But I highly doubt that is true [drinking while driving] . In particular if he is still drinking.
You are correct that behavior is difficult to change, for anybody. However, the prospect of prison time for the next DWI is pretty good incentive for avoiding drinking and driving. Admittedly it is better incentive than the ignition device.
Yes, it IS an add-on device.
Data from 2008 NHTSA report: p 9,16 and 1994 NHTSA report: p 31,48. I calculated the deaths/vehicle mile figure.
"Most likely correct"
Pardon me, but did you just state that you think liquor store owners should be held legally liable for the damage their customers do? And bartenders? Waitresses? Hotel managers? Guy selling newspapers at the bus stop who could have prevented him from getting in his car and wreaking his damage?
You might want to take just a wee little moment and think this one through. Don't forget to do that "you are there" stuff and picture your reaction when the liquor store owner won't sell you a 6-pack because "you've already had enough this week, and I can't take any chances."
#184.108.40.206.1 Dr. Mercury (Link) on 2010-08-17 17:56 (Reply)
Before you start mouthing off, you might want to take just a wee little moment and please read the complete sentence. To make sure the message gets through, I will repeat it: Before you start mouthing off, you might want to take just a wee little moment and please read the complete sentence. I hope your attention span is that long.
Just this once, try reading the complete sentence, por favor.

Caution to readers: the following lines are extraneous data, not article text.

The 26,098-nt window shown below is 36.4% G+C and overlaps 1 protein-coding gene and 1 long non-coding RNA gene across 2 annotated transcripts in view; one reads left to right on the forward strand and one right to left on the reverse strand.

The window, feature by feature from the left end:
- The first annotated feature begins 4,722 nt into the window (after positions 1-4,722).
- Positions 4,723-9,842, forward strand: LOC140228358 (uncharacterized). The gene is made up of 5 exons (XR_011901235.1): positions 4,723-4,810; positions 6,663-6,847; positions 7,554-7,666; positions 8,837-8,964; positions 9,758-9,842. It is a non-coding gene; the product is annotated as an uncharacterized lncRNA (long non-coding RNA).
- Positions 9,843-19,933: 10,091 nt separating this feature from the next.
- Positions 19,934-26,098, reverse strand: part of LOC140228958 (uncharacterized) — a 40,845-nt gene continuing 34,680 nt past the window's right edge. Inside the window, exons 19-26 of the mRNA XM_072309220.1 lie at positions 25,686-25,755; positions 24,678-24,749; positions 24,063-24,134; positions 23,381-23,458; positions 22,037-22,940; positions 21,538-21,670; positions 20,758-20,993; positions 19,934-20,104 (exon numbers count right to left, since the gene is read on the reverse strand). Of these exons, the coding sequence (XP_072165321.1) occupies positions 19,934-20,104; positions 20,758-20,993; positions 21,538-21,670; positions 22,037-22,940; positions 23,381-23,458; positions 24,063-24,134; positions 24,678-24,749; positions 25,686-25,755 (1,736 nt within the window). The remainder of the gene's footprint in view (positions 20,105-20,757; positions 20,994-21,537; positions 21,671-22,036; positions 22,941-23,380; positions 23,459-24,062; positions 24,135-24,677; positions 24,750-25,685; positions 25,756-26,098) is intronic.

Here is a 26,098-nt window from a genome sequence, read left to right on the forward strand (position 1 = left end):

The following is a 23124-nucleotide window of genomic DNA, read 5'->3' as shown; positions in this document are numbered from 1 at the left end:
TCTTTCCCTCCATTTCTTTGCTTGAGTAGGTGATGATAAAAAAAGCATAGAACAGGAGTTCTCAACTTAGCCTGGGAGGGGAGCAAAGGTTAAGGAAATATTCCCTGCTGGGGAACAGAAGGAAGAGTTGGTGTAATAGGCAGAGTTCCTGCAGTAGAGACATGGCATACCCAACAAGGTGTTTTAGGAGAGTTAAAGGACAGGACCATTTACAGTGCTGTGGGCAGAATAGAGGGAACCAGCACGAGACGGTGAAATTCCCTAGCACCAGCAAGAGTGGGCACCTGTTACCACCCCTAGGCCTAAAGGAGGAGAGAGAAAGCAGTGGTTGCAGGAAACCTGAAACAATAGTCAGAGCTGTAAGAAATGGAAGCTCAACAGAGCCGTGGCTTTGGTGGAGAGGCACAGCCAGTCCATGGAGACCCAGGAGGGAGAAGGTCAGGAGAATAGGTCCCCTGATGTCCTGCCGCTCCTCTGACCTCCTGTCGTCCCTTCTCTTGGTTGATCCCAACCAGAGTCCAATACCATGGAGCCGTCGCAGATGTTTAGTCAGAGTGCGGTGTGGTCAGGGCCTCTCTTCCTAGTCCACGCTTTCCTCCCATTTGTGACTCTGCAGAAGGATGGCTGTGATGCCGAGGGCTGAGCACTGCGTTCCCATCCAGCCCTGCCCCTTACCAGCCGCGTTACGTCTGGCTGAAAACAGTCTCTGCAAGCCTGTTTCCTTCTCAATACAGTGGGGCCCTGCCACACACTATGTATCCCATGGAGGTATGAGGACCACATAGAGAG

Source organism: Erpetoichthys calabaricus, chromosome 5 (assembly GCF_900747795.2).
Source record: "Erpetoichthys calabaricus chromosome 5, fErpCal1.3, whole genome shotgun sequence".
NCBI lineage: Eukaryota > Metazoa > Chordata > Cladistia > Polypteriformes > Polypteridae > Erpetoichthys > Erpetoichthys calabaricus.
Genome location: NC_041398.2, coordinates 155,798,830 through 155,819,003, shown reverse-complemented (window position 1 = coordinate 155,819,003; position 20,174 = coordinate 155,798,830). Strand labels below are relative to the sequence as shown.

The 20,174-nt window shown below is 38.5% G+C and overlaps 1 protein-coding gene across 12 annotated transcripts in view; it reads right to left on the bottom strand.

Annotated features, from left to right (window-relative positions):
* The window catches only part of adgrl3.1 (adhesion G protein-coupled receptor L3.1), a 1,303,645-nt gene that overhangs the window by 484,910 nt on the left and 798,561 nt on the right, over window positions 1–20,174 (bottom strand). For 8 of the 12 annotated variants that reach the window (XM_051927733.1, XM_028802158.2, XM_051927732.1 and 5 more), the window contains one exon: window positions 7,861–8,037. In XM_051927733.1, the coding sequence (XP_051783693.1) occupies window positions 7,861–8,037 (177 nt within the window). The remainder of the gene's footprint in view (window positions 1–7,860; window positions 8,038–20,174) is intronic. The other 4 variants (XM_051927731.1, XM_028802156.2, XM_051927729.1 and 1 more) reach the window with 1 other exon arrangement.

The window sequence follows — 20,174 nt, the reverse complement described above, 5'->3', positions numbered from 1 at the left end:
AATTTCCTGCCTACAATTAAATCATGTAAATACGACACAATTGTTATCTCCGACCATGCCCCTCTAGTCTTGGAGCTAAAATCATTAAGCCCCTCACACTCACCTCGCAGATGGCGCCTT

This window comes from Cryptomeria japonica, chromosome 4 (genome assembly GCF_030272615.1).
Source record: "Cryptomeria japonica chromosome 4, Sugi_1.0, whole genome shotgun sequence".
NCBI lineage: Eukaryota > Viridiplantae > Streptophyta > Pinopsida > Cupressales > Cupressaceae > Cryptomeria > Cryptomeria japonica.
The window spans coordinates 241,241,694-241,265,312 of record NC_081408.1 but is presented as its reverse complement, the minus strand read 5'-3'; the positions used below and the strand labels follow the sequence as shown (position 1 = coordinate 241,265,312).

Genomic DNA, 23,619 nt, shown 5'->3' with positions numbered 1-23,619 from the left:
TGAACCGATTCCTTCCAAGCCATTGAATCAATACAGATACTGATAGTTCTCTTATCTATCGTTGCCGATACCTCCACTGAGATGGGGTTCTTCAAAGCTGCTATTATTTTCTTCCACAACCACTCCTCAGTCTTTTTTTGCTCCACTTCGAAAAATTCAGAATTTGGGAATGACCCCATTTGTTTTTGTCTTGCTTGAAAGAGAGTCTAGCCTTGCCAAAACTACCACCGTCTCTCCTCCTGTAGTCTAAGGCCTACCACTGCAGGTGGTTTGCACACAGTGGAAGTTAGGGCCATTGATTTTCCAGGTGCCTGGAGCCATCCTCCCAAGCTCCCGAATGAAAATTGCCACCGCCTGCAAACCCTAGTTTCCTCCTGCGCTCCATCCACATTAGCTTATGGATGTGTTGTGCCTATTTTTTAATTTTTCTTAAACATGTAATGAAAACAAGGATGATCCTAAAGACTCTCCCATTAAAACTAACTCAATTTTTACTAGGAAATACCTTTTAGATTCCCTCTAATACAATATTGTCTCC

Pretty pretty please?
Most likely correct, but fair laws and enforcement of same would be a Pandora’s box.
Was it that hard to read the complete sentence?
#220.127.116.11.1.1 Gringo on 2010-08-17 19:25 (Reply)
You said "most likely correct", and then pawned off the rest on some mythological box. Way to make a stand on an issue, buddy.
As for the rest of your high school insults, stay off the booze for a few days and you should be fine.
#18.104.22.168.1.1.1 Dr. Mercury (Link) on 2010-08-17 19:34 (Reply)
Here is an excerpt from what Dictionary.com says about ‘Pandora’s box:
"a source of extensive but unforeseen troubles or problems: The senate investigation turned out to be a Pandora's box for the administration.
Note : To 'open a Pandora's box' is to create an uncontrollable situation that will cause great grief."
Wikipedia gives a good summation of how the term is currently used: "Today, opening Pandora's box means to create evil that cannot be undone."
Let us add some of the above statements- from Wikipedia and Cultural Dictionary- about Pandora’s box to my statement, the statement which you did not approve of.
"Most likely correct, but fair laws and enforcement of same would be a Pandora’s box" changes to
Most likely correct, but fair laws and enforcement of same would be a Pandora’s box, creating evil that cannot be undone. Passing those DWI laws will create an uncontrollable situation that will cause much grief.